However, Middlesbrough are seeking compensation, believed to be around £40m, claiming Derby ‘cheated’ the financial rules and caused Boro to miss out on a 2020 play-off spot.
Middlesbrough owner Steve Gibson believes Derby cost his club by breaking FFP rules
Wycombe Wanderers owner Rob Couhig has filed a complaint against Derby County
And Wycombe also wants a reward, believed to be around £5m, claiming Derby’s breach of financial rules sent them back to League One.
Any Derby County buyer will face huge debts, but interested parties, including former chairman Andy Appleby, former Newcastle United owner Mike Ashley and a mystery bidder, are unwilling to accept responsibility for the claims unresolved.
The EFL are accused of not doing enough to resolve the impasse as time is running out fast. The first step is to determine whether Middlesbrough and Wycombe will be treated as football creditors in the administrative process. Football creditors must be paid in full.
Margaret Beckett, who served in Tony Blair’s government and as leader of the opposition, said she met the EFL when the club took office and was assured of their “desire sincere to see this matter resolved”.
Derby County players celebrate their 2-0 win over Sheffield United on Saturday
But she said “some of us are starting to wonder” if that is indeed the case.
“If inadvertently this should happen because the football league has been unable to remove the obstacles which at the moment seem so firmly placed in the way of Derbyshire, none of those there participate will not be forgiven,” Ms Beckett said.
Julian Knight, the chairman of the select committee for digital, culture, media and sport, pointed out that the EFL had itself benefited from financial assistance, during the Covid crisis.
“In light of this, it is incumbent upon the EFL to show decency and understanding to Derby County, a former league champion club, in this hour of need,” he said.
Meanwhile, Middlesbrough have issued a strong statement defending their right to seek compensation.
The former Foreign Secretary and MP for Derby South has said the EFL will never be forgiven if Derby goes bust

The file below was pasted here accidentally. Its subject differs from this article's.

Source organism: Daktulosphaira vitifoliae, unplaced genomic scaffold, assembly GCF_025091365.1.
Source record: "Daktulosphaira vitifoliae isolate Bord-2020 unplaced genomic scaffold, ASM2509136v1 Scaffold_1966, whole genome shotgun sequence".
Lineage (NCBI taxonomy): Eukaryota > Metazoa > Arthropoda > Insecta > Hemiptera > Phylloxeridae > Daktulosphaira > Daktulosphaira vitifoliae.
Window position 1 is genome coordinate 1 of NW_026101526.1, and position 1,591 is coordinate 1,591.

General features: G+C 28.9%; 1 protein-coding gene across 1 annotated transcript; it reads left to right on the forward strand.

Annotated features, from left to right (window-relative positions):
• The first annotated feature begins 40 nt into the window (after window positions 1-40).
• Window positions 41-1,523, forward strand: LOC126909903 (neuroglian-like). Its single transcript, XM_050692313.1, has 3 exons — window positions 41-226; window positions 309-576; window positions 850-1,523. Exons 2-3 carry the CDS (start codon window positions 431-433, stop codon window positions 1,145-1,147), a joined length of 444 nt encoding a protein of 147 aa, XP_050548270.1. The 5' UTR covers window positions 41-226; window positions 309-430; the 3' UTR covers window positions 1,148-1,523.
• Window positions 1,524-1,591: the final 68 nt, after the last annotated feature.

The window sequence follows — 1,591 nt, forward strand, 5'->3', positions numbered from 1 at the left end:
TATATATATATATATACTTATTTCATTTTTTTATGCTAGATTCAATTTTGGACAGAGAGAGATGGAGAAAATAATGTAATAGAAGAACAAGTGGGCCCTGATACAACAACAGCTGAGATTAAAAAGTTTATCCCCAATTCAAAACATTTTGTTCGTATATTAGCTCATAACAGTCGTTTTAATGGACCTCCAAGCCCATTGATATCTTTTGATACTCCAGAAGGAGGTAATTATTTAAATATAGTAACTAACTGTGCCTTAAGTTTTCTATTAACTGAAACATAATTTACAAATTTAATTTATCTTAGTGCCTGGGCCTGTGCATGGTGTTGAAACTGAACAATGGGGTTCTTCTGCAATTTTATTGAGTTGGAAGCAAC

Boro points out that they initially raised their claim in May 2019 following Derby’s “systematic cheating” while breaching English Football League financial rules in previous seasons.
“There is some inconsistency in the arguments presented by the administrators,” Boro said.
“On the one hand, it is said that there is no prospect of a successful application, in which case there is no risk for a new owner. But, on the other hand, the administrator apparently cannot find a new owner because he will not proceed without the claim being settled due, presumably, to the fact that it is founded and could succeed.
“If the protest has no chance of success, MFC does not understand why a new owner would resolve the issue by agreeing to the arbitrator’s award being honored.”
Derby have accumulated 21 points so far this season and are second in the Championship
Boro’s statement made it clear that it “does not wish to see Derby County go into liquidation and that MFC is happy to be realistic in its expectations for Derby County to come out of administration”.
However, for that to happen, the administrators would have to accept the merits of Boro’s claim.
The EFL said it was committed to resolving “a complex legal situation” surrounding the club’s future.
In a statement, it said: “The current situation remains difficult as Middlesbrough and Wycombe Wanderers consider their claims to be in need of protection under insolvency policy.” Administrators disagree.
The EFL added that Derby County considered the claims to be “false”, but current bidders “appear unwilling to take the risk of defending them”.